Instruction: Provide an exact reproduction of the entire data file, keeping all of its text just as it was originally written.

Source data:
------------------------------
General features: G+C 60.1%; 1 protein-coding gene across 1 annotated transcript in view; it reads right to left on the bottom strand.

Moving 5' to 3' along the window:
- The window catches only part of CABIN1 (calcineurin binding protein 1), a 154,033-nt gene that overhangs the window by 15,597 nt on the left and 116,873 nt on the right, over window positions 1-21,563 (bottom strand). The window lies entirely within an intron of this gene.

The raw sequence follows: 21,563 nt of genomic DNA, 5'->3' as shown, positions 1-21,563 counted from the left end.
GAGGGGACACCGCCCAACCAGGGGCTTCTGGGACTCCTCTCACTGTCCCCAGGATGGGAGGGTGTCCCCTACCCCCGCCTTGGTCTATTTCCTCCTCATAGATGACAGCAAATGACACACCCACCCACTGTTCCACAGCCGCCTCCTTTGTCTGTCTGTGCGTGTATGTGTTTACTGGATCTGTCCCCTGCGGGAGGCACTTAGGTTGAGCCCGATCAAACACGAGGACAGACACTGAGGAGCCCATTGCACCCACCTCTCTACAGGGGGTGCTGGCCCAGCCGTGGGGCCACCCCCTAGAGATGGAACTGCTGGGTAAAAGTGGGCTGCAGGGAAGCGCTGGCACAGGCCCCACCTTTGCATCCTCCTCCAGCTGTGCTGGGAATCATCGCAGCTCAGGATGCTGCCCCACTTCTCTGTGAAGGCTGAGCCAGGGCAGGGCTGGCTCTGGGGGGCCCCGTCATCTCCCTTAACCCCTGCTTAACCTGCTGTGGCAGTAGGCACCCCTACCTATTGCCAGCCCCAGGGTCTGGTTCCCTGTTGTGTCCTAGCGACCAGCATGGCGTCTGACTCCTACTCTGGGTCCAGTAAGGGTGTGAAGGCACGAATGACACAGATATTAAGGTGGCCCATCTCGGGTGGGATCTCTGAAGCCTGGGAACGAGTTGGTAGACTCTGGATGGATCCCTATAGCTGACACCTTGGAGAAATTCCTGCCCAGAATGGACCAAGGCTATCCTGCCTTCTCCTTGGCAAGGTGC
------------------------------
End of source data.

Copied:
General features: G+C 60.1%; 1 protein-coding gene across 1 annotated transcript in view; it reads right to left on the bottom strand.

Moving 5' to 3' along the window:
- The window catches only part of CABIN1 (calcineurin binding protein 1), a 154,033-nt gene that overhangs the window by 15,597 nt on the left and 116,873 nt on the right, over window positions 1-21,563 (bottom strand). The window lies entirely within an intron of this gene.

The raw sequence follows: 21,563 nt of genomic DNA, 5'->3' as shown, positions 1-21,563 counted from the left end.
GAGGGGACACCGCCCAACCAGGGGCTTCTGGGACTCCTCTCACTGTCCCCAGGATGGGAGGGTGTCCCCTACCCCCGCCTTGGTCTATTTCCTCCTCATAGATGACAGCAAATGACACACCCACCCACTGTTCCACAGCCGCCTCCTTTGTCTGTCTGTGCGTGTATGTGTTTACTGGATCTGTCCCCTGCGGGAGGCACTTAGGTTGAGCCCGATCAAACACGAGGACAGACACTGAGGAGCCCATTGCACCCACCTCTCTACAGGGGGTGCTGGCCCAGCCGTGGGGCCACCCCCTAGAGATGGAACTGCTGGGTAAAAGTGGGCTGCAGGGAAGCGCTGGCACAGGCCCCACCTTTGCATCCTCCTCCAGCTGTGCTGGGAATCATCGCAGCTCAGGATGCTGCCCCACTTCTCTGTGAAGGCTGAGCCAGGGCAGGGCTGGCTCTGGGGGGCCCCGTCATCTCCCTTAACCCCTGCTTAACCTGCTGTGGCAGTAGGCACCCCTACCTATTGCCAGCCCCAGGGTCTGGTTCCCTGTTGTGTCCTAGCGACCAGCATGGCGTCTGACTCCTACTCTGGGTCCAGTAAGGGTGTGAAGGCACGAATGACACAGATATTAAGGTGGCCCATCTCGGGTGGGATCTCTGAAGCCTGGGAACGAGTTGGTAGACTCTGGATGGATCCCTATAGCTGACACCTTGGAGAAATTCCTGCCCAGAATGGACCAAGGCTATCCTGCCTTCTCCTTGGCAAGGTGC